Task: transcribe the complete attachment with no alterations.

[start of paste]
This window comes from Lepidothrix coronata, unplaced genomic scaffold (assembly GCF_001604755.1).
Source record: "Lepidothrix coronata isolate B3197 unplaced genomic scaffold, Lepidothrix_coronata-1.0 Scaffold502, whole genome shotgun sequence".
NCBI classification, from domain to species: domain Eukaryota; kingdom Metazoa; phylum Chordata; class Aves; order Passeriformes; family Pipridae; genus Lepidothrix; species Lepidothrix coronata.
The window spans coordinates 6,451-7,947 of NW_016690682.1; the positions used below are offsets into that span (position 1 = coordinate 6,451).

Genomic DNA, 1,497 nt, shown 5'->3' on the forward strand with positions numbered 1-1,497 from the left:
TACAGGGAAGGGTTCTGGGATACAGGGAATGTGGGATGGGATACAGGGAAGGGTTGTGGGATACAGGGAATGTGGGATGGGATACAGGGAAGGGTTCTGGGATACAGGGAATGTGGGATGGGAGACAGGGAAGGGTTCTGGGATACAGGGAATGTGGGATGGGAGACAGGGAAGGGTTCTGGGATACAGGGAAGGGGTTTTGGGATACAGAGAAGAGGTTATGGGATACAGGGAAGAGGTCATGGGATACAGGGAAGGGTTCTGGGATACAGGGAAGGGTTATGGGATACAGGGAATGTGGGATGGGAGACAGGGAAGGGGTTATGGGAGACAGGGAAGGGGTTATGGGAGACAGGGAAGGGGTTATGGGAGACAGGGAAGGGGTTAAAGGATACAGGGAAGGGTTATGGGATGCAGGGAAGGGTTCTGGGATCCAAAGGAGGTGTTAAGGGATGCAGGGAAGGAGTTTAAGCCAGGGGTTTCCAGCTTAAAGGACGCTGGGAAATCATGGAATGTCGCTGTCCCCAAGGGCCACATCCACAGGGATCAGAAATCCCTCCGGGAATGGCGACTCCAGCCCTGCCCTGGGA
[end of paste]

This window comes from Lepidothrix coronata, unplaced genomic scaffold (assembly GCF_001604755.1).
Source record: "Lepidothrix coronata isolate B3197 unplaced genomic scaffold, Lepidothrix_coronata-1.0 Scaffold502, whole genome shotgun sequence".
NCBI classification, from domain to species: domain Eukaryota; kingdom Metazoa; phylum Chordata; class Aves; order Passeriformes; family Pipridae; genus Lepidothrix; species Lepidothrix coronata.
The window spans coordinates 6,451-7,947 of NW_016690682.1; the positions used below are offsets into that span (position 1 = coordinate 6,451).

Genomic DNA, 1,497 nt, shown 5'->3' on the forward strand with positions numbered 1-1,497 from the left:
TACAGGGAAGGGTTCTGGGATACAGGGAATGTGGGATGGGATACAGGGAAGGGTTGTGGGATACAGGGAATGTGGGATGGGATACAGGGAAGGGTTCTGGGATACAGGGAATGTGGGATGGGAGACAGGGAAGGGTTCTGGGATACAGGGAATGTGGGATGGGAGACAGGGAAGGGTTCTGGGATACAGGGAAGGGGTTTTGGGATACAGAGAAGAGGTTATGGGATACAGGGAAGAGGTCATGGGATACAGGGAAGGGTTCTGGGATACAGGGAAGGGTTATGGGATACAGGGAATGTGGGATGGGAGACAGGGAAGGGGTTATGGGAGACAGGGAAGGGGTTATGGGAGACAGGGAAGGGGTTATGGGAGACAGGGAAGGGGTTAAAGGATACAGGGAAGGGTTATGGGATGCAGGGAAGGGTTCTGGGATCCAAAGGAGGTGTTAAGGGATGCAGGGAAGGAGTTTAAGCCAGGGGTTTCCAGCTTAAAGGACGCTGGGAAATCATGGAATGTCGCTGTCCCCAAGGGCCACATCCACAGGGATCAGAAATCCCTCCGGGAATGGCGACTCCAGCCCTGCCCTGGGA